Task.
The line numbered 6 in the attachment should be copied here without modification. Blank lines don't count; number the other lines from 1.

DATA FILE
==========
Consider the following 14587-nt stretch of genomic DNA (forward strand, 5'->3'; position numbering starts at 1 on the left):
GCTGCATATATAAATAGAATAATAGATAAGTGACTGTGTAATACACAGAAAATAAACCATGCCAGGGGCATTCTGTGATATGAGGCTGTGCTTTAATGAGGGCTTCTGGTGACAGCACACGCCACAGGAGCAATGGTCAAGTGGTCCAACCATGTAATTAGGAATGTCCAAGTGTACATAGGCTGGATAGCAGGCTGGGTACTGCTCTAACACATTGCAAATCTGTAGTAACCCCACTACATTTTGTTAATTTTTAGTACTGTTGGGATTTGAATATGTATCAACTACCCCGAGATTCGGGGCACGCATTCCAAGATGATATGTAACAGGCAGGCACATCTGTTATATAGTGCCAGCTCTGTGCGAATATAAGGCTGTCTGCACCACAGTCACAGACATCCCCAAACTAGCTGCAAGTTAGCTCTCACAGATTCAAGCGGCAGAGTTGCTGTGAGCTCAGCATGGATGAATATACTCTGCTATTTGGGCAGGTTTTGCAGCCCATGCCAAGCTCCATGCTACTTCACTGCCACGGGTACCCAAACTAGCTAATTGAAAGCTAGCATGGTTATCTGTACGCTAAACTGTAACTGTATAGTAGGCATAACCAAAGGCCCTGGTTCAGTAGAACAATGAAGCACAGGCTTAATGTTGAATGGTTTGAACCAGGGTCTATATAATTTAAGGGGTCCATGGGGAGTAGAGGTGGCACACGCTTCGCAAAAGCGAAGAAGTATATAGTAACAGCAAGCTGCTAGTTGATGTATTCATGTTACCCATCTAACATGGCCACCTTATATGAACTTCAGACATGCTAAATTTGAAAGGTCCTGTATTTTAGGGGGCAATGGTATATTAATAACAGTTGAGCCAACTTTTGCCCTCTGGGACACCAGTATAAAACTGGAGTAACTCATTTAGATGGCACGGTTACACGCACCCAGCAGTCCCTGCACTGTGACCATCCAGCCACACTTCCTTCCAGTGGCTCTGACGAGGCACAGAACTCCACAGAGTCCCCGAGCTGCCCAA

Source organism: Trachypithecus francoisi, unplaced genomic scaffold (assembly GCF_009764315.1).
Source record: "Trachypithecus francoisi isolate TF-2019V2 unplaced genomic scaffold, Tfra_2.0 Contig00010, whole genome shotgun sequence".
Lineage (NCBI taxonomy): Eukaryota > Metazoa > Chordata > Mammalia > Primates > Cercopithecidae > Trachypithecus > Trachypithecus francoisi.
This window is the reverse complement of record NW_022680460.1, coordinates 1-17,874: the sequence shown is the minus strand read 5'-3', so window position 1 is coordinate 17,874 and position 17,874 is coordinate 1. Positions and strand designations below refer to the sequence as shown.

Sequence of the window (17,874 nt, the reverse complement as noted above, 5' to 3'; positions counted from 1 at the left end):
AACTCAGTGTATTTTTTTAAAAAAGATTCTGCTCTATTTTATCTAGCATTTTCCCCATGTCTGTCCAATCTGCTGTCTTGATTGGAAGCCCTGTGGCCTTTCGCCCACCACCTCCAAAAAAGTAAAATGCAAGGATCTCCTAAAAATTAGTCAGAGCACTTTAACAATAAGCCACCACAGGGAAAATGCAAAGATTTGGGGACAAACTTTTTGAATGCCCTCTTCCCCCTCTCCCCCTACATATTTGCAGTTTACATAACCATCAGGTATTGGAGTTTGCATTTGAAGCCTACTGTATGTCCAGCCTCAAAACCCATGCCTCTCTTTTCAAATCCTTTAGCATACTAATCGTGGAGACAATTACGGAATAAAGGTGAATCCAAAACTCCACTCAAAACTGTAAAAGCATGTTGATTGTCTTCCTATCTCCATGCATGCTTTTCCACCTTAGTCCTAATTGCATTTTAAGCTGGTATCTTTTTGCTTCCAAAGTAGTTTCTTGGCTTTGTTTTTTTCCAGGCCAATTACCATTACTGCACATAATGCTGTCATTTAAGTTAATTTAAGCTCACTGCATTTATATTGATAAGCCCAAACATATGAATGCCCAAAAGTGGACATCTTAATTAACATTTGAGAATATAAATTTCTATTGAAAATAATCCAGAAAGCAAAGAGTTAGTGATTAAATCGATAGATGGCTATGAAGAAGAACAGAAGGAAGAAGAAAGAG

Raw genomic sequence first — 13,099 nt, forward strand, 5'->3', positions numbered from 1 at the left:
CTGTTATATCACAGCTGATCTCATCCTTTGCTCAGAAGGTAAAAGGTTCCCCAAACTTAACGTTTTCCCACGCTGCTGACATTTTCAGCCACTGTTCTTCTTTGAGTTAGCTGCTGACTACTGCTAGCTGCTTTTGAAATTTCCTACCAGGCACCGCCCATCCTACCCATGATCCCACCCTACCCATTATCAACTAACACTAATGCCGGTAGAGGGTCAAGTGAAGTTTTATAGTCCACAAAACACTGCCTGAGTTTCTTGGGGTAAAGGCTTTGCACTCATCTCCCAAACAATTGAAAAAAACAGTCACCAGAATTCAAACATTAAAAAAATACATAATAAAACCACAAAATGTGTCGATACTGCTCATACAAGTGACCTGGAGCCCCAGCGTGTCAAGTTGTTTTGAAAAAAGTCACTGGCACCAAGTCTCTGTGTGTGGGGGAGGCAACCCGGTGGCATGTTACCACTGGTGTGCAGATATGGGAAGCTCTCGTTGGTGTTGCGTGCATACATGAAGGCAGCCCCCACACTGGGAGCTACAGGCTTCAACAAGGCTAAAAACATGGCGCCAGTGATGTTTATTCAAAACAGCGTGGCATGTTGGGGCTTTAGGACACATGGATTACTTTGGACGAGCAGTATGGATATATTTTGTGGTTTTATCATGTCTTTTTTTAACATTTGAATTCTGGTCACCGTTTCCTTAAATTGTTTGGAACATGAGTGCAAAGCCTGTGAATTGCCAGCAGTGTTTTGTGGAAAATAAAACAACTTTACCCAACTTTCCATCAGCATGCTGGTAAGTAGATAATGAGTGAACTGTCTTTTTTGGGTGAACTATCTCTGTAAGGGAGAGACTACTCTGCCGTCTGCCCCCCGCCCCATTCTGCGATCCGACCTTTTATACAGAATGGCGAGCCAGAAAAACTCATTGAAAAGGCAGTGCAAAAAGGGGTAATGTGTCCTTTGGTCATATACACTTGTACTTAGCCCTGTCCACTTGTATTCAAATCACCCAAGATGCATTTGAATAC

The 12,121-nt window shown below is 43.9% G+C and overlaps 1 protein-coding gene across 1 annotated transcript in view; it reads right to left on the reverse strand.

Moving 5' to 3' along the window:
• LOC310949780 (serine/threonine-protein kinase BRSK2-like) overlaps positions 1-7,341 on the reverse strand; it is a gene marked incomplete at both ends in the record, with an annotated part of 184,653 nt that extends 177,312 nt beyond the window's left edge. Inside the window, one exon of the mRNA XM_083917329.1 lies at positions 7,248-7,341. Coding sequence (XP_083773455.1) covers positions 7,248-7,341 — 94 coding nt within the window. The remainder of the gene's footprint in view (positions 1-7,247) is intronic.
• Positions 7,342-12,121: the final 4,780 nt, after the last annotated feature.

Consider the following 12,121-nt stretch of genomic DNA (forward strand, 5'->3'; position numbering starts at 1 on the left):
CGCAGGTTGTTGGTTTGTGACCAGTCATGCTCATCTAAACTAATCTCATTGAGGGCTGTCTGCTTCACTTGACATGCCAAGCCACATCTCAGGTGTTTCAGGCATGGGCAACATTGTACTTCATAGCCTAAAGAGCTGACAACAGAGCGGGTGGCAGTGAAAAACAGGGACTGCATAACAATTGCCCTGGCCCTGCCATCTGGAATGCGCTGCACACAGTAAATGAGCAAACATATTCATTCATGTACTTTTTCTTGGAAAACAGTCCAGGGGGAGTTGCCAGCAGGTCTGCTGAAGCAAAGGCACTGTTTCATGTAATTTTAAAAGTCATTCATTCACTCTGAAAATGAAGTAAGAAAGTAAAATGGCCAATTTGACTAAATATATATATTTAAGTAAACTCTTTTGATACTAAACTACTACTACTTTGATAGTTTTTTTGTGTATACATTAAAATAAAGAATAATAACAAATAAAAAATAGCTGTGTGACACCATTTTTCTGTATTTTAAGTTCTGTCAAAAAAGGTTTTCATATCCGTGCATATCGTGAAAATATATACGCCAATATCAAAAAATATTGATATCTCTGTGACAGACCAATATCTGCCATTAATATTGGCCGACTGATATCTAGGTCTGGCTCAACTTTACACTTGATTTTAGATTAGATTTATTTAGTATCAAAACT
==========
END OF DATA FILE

This window is the reverse complement of record NW_022680460.1, coordinates 1-17,874: the sequence shown is the minus strand read 5'-3', so window position 1 is coordinate 17,874 and position 17,874 is coordinate 1. Positions and strand designations below refer to the sequence as shown.